Support groups provide a safe space for individuals with similar struggles to share their stories, thoughts and feelings, and challenges in coping with the burdens they are carrying. Support groups bridge the gap between a person’s illness and their thirst for emotional support.
NCS Patient Support Group meets the third Tuesday of every month.
11:30 AM – 1:00 PM
Midwest Cancer Center Community Room
17201 Wright Street
Omaha NE 68130
Lunch will be provided.
*Space is limited. Please register early for planning purposes.
You don’t have to carry the weight of the world alone. Being in a support group provides a confidential space to share stories and struggles with others who understand, as they are going through similar situations. Unexpressed emotions are a major reason why individuals oftentimes experience sadness, a sense of loneliness, anxiety or depression. Sharing these thoughts and feelings and learning different ways of coping in a group setting can help reduce this stress and anxiety.
Patients who benefit the most from participating in a support group are those who accept a sense of responsibility for making the group work by sharing concerns and partaking in group conversations.
Being surrounded by others who are going through or have been through what you are experiencing can be comforting.
Reduce Sense of Loneliness
Patients say that they no longer feel lonely and judged. They are happy to meet group members who are going through the same hurdles, giving a sense of relief.
Improve Social Skills
Experiencing a cancer diagnosis can lead to a withdrawal from social activities. A support group introduces patients the opportunity to enhance their ability to better interact with others and gain a sense of acceptance and belonging.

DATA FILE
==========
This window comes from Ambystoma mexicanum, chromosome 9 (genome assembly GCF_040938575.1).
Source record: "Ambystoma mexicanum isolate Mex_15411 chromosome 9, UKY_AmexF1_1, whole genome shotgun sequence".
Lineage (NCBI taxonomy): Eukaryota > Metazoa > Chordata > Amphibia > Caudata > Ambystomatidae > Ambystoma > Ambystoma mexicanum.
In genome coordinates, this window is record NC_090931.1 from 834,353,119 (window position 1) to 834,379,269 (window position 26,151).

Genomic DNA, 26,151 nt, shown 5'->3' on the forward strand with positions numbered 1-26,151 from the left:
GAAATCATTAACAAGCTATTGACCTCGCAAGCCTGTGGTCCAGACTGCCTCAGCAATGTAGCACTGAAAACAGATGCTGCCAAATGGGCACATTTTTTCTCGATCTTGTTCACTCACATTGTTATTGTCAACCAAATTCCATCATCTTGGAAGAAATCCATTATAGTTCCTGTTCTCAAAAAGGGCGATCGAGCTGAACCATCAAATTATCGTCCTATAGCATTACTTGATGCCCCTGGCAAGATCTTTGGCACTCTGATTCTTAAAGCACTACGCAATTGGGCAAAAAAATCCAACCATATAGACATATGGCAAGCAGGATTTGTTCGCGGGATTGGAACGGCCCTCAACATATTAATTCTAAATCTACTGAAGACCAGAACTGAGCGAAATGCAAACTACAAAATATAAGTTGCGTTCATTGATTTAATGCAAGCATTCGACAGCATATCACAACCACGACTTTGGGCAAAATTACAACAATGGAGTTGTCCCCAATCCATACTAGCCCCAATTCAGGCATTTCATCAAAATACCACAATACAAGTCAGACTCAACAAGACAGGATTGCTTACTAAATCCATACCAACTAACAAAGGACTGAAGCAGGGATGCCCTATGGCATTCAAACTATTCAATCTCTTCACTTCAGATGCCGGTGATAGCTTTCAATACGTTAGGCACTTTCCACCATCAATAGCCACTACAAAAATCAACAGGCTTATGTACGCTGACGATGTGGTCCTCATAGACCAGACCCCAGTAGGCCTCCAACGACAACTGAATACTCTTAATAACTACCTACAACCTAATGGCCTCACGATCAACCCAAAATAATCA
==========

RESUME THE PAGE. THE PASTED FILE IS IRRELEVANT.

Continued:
It is comforting to see other group members progressing in their healing process. Patients who attend become hopeful that they, too, can progress and feel better.
Reduce Stress Levels
Working on issues and concerns in a support group setting can assist in providing an overall reduction in stress and discomfort levels.
An Opportunity to Help Others
Feeling pleased about the progress patients have made personally leads to a desire to want to help others. Giving others the moral support they need helps one feel better too.
Most patients find that when they feel safe enough to share what is troubling them, the support group can be very helpful and affirming.
Gaining awareness by listening to others and thinking about how their experiences may apply to one’s life can be very rewarding.
All group members are expected to respect the confidentiality of the group. Group members are asked to make a commitment to protect each other’s privacy.